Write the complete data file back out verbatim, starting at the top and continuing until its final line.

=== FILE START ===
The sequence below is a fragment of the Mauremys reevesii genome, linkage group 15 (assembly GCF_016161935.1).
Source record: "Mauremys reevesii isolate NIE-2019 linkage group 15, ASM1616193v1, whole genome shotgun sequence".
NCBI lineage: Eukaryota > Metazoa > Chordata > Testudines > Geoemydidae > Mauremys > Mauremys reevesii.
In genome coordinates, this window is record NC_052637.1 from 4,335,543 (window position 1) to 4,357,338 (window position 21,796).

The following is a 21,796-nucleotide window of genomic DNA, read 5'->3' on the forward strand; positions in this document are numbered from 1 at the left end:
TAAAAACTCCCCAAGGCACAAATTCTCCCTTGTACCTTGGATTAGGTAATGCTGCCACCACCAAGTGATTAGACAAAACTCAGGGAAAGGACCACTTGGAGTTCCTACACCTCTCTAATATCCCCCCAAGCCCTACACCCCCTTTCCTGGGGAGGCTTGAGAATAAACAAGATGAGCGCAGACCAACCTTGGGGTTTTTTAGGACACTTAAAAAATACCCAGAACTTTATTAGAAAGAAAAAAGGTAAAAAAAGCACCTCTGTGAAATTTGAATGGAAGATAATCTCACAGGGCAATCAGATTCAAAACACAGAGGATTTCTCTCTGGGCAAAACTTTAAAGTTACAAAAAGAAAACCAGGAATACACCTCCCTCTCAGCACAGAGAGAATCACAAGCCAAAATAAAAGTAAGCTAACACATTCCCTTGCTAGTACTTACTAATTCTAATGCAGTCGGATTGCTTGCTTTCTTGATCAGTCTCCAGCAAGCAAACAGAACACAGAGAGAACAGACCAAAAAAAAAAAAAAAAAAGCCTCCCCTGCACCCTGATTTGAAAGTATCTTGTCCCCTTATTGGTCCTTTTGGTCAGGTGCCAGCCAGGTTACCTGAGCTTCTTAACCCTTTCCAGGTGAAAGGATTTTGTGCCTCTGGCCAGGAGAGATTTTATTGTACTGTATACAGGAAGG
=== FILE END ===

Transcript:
The sequence below is a fragment of the Mauremys reevesii genome, linkage group 15 (assembly GCF_016161935.1).
Source record: "Mauremys reevesii isolate NIE-2019 linkage group 15, ASM1616193v1, whole genome shotgun sequence".
NCBI lineage: Eukaryota > Metazoa > Chordata > Testudines > Geoemydidae > Mauremys > Mauremys reevesii.
In genome coordinates, this window is record NC_052637.1 from 4,335,543 (window position 1) to 4,357,338 (window position 21,796).

The following is a 21,796-nucleotide window of genomic DNA, read 5'->3' on the forward strand; positions in this document are numbered from 1 at the left end:
TAAAAACTCCCCAAGGCACAAATTCTCCCTTGTACCTTGGATTAGGTAATGCTGCCACCACCAAGTGATTAGACAAAACTCAGGGAAAGGACCACTTGGAGTTCCTACACCTCTCTAATATCCCCCCAAGCCCTACACCCCCTTTCCTGGGGAGGCTTGAGAATAAACAAGATGAGCGCAGACCAACCTTGGGGTTTTTTAGGACACTTAAAAAATACCCAGAACTTTATTAGAAAGAAAAAAGGTAAAAAAAGCACCTCTGTGAAATTTGAATGGAAGATAATCTCACAGGGCAATCAGATTCAAAACACAGAGGATTTCTCTCTGGGCAAAACTTTAAAGTTACAAAAAGAAAACCAGGAATACACCTCCCTCTCAGCACAGAGAGAATCACAAGCCAAAATAAAAGTAAGCTAACACATTCCCTTGCTAGTACTTACTAATTCTAATGCAGTCGGATTGCTTGCTTTCTTGATCAGTCTCCAGCAAGCAAACAGAACACAGAGAGAACAGACCAAAAAAAAAAAAAAAAAAGCCTCCCCTGCACCCTGATTTGAAAGTATCTTGTCCCCTTATTGGTCCTTTTGGTCAGGTGCCAGCCAGGTTACCTGAGCTTCTTAACCCTTTCCAGGTGAAAGGATTTTGTGCCTCTGGCCAGGAGAGATTTTATTGTACTGTATACAGGAAGG